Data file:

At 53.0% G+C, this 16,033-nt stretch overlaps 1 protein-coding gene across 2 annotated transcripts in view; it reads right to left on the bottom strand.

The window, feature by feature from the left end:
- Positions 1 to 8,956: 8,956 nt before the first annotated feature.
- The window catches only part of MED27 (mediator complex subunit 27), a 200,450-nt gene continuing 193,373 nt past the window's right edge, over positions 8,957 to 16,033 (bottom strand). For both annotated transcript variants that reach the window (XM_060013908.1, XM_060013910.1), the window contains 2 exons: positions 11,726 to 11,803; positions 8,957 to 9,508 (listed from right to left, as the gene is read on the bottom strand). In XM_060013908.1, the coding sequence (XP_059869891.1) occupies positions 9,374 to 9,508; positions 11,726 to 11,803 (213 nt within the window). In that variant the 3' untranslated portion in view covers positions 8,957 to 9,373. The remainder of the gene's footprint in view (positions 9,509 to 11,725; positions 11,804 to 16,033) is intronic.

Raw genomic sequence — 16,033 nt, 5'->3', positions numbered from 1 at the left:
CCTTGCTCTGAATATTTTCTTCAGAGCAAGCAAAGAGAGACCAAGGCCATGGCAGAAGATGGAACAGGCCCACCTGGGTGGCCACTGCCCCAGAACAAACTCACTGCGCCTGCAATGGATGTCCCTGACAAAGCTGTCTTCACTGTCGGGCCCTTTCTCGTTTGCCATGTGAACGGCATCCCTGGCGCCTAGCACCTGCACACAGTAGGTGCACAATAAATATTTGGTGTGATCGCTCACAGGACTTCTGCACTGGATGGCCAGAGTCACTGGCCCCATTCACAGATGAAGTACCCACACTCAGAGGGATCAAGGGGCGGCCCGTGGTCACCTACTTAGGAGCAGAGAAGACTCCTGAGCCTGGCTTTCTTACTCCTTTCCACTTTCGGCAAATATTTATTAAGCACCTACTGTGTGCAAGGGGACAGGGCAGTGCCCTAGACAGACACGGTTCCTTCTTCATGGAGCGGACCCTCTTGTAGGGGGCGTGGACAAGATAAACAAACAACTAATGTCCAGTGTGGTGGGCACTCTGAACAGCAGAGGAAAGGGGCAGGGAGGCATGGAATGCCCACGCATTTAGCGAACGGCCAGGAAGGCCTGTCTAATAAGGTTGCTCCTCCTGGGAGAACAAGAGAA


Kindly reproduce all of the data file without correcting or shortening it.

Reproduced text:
At 53.0% G+C, this 16,033-nt stretch overlaps 1 protein-coding gene across 2 annotated transcripts in view; it reads right to left on the bottom strand.

The window, feature by feature from the left end:
- Positions 1 to 8,956: 8,956 nt before the first annotated feature.
- The window catches only part of MED27 (mediator complex subunit 27), a 200,450-nt gene continuing 193,373 nt past the window's right edge, over positions 8,957 to 16,033 (bottom strand). For both annotated transcript variants that reach the window (XM_060013908.1, XM_060013910.1), the window contains 2 exons: positions 11,726 to 11,803; positions 8,957 to 9,508 (listed from right to left, as the gene is read on the bottom strand). In XM_060013908.1, the coding sequence (XP_059869891.1) occupies positions 9,374 to 9,508; positions 11,726 to 11,803 (213 nt within the window). In that variant the 3' untranslated portion in view covers positions 8,957 to 9,373. The remainder of the gene's footprint in view (positions 9,509 to 11,725; positions 11,804 to 16,033) is intronic.

Raw genomic sequence — 16,033 nt, 5'->3', positions numbered from 1 at the left:
CCTTGCTCTGAATATTTTCTTCAGAGCAAGCAAAGAGAGACCAAGGCCATGGCAGAAGATGGAACAGGCCCACCTGGGTGGCCACTGCCCCAGAACAAACTCACTGCGCCTGCAATGGATGTCCCTGACAAAGCTGTCTTCACTGTCGGGCCCTTTCTCGTTTGCCATGTGAACGGCATCCCTGGCGCCTAGCACCTGCACACAGTAGGTGCACAATAAATATTTGGTGTGATCGCTCACAGGACTTCTGCACTGGATGGCCAGAGTCACTGGCCCCATTCACAGATGAAGTACCCACACTCAGAGGGATCAAGGGGCGGCCCGTGGTCACCTACTTAGGAGCAGAGAAGACTCCTGAGCCTGGCTTTCTTACTCCTTTCCACTTTCGGCAAATATTTATTAAGCACCTACTGTGTGCAAGGGGACAGGGCAGTGCCCTAGACAGACACGGTTCCTTCTTCATGGAGCGGACCCTCTTGTAGGGGGCGTGGACAAGATAAACAAACAACTAATGTCCAGTGTGGTGGGCACTCTGAACAGCAGAGGAAAGGGGCAGGGAGGCATGGAATGCCCACGCATTTAGCGAACGGCCAGGAAGGCCTGTCTAATAAGGTTGCTCCTCCTGGGAGAACAAGAGAA